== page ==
Update (August 28th, 2013) : The iOS BT Sync app is now available for download. Try it out!
BitTorrent Sync (BTSync) is a “Private Dropbox” of sorts in that it offers the same functionality (syncing your files across devices) but without going through a third-party’s servers. Mac and Windows clients are available for download and have some nifty features such as one-time share keys and read-only syncing options. The advantage of BTSync is better handling of large files (especially if you sync across multiple devices) and you don’t have your files hosted on someone else’s server(s).
The advantage of Dropbox is that should you lose all your machines that were syncing to Dropbox, you would still have a copy in the Cloud that you would be able to download on a new machine. This is undoubtedly BTSync’s biggest disadvantage if you don’t have at least two machines on all the time. If, however, you have a server, you can set up BTSync on that server thus creating your own “always-on” sync machine that will create a copy of the files you wish to sync immediately. Let’s get started…
Assumptions: This tutorial does not aim to teach you how to use the BTSync Mac/Windows clients. For the rest of the tutorial, I recommend creating a test folder on your computer, generating a BTSync key for that folder, and then adding that key to the new BTSync instance you’re about to create on your Linux-based server.
Requirements: This tutorial assumes you have a Linux-based server. It does not have to be a dedicated server but you do need to have enough rights to download and install stuff.
Step 1 – Download the right version
Download the Linux BTSync version that is appropriate for your server here. You’ll notice that there are several versions available:
If you’re not sure which one is for you, print out your system information using this command:
uname -pto get your processor.
These commands will output something like:
Linux s123456789.domainepardefaut.fr 2.1.32-042stab076.5 #1 SMP Mon Mar 18 20:41:34 MSK 2013 x86_64 x86_64 x86_64 GNU/Linux
For the above output, I downloaded the Linux_x64 version. From the server:
wget http://btsync.s3-website-us-east-1.amazonaws.com/btsync_x64.tar.gz .
Step 2 – Install BitTorrent Sync
Ready? It’s as easy as 1-2-3:
tar -xvzf btsync_x64.tar.gz
This will extract btsync which is the executable. Since we’re still in /tmp, now’s a good time to move the btsync executable somewhere safer. I chose to create a folder at the root level “/BTSync”:
mv /tmp/btsync/btsync /BTSync
Note that by default, the files that will later be synced to your server will be located in a folder called .sync which will be located in the same folder where btsync runs. Later on, we’ll take a look at some configuration options that can help you modify this behavior.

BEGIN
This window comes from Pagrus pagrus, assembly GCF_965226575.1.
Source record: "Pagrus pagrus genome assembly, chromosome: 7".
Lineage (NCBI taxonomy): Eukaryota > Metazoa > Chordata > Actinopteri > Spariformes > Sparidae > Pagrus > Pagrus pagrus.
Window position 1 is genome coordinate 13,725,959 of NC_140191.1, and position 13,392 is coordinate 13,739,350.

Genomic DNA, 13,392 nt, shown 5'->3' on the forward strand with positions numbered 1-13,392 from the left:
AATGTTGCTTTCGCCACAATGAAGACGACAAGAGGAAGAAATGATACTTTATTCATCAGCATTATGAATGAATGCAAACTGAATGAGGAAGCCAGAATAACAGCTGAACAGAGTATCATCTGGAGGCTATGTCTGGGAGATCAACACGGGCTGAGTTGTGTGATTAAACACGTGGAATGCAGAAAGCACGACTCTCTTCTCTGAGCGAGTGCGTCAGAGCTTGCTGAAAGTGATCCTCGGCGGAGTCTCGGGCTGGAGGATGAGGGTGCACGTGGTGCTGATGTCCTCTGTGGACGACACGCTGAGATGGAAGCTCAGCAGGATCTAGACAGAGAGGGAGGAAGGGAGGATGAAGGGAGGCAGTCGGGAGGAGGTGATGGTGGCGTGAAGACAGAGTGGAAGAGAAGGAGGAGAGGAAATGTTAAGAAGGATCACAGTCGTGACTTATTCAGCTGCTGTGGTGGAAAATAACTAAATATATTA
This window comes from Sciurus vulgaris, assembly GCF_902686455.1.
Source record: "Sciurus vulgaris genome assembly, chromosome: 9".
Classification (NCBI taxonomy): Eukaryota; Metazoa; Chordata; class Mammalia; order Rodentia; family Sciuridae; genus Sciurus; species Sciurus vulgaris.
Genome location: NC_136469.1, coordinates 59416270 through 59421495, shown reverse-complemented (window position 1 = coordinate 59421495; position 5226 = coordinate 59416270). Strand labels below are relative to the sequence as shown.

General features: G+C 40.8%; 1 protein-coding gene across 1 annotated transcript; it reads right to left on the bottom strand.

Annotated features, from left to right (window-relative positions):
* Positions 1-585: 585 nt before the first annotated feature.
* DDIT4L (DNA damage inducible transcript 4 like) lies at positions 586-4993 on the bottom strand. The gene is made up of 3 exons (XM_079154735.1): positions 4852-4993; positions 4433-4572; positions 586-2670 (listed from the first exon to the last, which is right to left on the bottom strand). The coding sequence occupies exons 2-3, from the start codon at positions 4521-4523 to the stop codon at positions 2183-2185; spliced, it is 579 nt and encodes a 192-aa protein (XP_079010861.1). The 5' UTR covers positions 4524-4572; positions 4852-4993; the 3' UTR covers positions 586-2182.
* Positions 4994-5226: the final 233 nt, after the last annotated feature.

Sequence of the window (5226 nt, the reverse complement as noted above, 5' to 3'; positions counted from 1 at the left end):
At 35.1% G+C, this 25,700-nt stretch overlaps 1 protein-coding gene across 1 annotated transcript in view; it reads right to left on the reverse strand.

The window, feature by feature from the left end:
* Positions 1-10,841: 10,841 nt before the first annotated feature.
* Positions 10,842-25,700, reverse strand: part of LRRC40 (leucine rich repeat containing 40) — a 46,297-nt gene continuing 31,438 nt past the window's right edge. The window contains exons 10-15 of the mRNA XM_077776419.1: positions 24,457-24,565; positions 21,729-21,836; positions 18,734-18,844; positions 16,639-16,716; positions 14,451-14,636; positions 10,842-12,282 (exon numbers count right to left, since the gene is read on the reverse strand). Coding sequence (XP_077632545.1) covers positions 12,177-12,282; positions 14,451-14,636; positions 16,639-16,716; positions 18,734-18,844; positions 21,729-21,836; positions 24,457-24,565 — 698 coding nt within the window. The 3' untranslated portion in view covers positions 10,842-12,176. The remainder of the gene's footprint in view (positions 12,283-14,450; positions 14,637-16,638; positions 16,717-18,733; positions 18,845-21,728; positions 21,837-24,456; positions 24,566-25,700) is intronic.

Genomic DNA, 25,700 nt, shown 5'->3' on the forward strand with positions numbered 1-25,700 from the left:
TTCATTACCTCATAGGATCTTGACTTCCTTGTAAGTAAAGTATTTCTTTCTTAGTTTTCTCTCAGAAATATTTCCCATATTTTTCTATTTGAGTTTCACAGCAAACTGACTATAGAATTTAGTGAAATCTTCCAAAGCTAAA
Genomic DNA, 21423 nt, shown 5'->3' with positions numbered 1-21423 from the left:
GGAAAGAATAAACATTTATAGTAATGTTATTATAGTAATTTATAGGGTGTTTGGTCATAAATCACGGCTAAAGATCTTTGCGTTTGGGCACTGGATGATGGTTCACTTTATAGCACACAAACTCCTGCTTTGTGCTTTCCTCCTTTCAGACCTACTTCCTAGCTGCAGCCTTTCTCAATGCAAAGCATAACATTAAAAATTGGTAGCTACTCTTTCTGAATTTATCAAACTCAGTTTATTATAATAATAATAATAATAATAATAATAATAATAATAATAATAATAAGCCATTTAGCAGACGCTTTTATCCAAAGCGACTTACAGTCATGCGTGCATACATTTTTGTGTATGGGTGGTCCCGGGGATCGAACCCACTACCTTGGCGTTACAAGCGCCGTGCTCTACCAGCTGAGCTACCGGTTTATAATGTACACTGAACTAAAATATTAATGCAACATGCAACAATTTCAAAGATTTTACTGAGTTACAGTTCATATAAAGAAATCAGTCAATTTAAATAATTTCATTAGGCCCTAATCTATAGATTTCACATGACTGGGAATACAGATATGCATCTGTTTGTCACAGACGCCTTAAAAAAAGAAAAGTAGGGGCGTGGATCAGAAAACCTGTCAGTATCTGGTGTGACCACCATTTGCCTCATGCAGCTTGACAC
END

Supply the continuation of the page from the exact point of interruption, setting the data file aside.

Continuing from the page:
You’re done. To start BTSync, run:
At this point, you should be able to point your web browser to port 8888 on your server and you will see the BTSync GUI (http://youripaddress:8888).
From here, you can easily sync folders with your server as you normally would by simply adding the shared secret keys that you have set up on your PC. The GUI is simple and easy to use. Though everything “just works” now, I did not want to keep the default port (8888) and password settings that come installed with the GUI. Let’s change that…
Step 3 – Set up a password, change the port (optional)
BTSync allows you to configure some settings, including a password to protect the GUI. To create a configuration file, create a btsync.conf file in the same folder where the btsync executable is located. In my example, that would be in /BTSync. If you want to get an example configuration file, you can execute:
For convenience’s sake, I’ve made one available for download here.
To set a username/password, create or edit the config file, btsync.config and edit these lines with whatever values make sense for you:
“listen” : “0.0.0.0:8888“,
“login” : “YOUR_LOGIN_USERNAME“,
“password” : “YOUR_LOGIN_PASSWORD”
Replace the bold values by whatever is convenient for you. When you’re done, you’ll need to restart the BTSync server and pass the configuration file as a parameter. To do so, kill the btsync process that you started earlier and restart it using
./btsync --config btsync.config. To get the process ID, simply try to start the btsync process; if it is already running, it will print out its PID:
./btsync --config btsync.config
Can't lock pid file. It seems BitTorrent Sync is already running with pid 1857
kill -9 1857
./btsync --config btsync.config
Update: As pointed out by Arnaud in the comments, you could also just use killall btsync.
Now, when you close and re-open the GUI, you should get a password prompt.
I’m a big fan of DropBox and I’m happy to see similar services popping up. For most users, I’d say these services have an amazing offer, are easy to use, and are relatively cheap if not free – so if it works for you, stick to them! For power users, or for users who have lots of data they want to sync across several machines, BTSync provides a few advantages at the cost of some user friendliness (for now) and a more complex set up process. By setting up BTSync on a server with very high availability, you eliminate BTSync’s weakest point by allowing for a copy of your synced file(s) to be created almost immediately. You gain the privacy of your own server but you must also keep in mind that your sync capacity and reliability is entirely your responsibility. Finally, if you need to sync very large files, BTSync’s technology is the way to go. (You can read more about the technology used here.) At time of writing, it seems that mobile versions of BTSync are also being developed making BTSync a very powerful all-round syncing solution.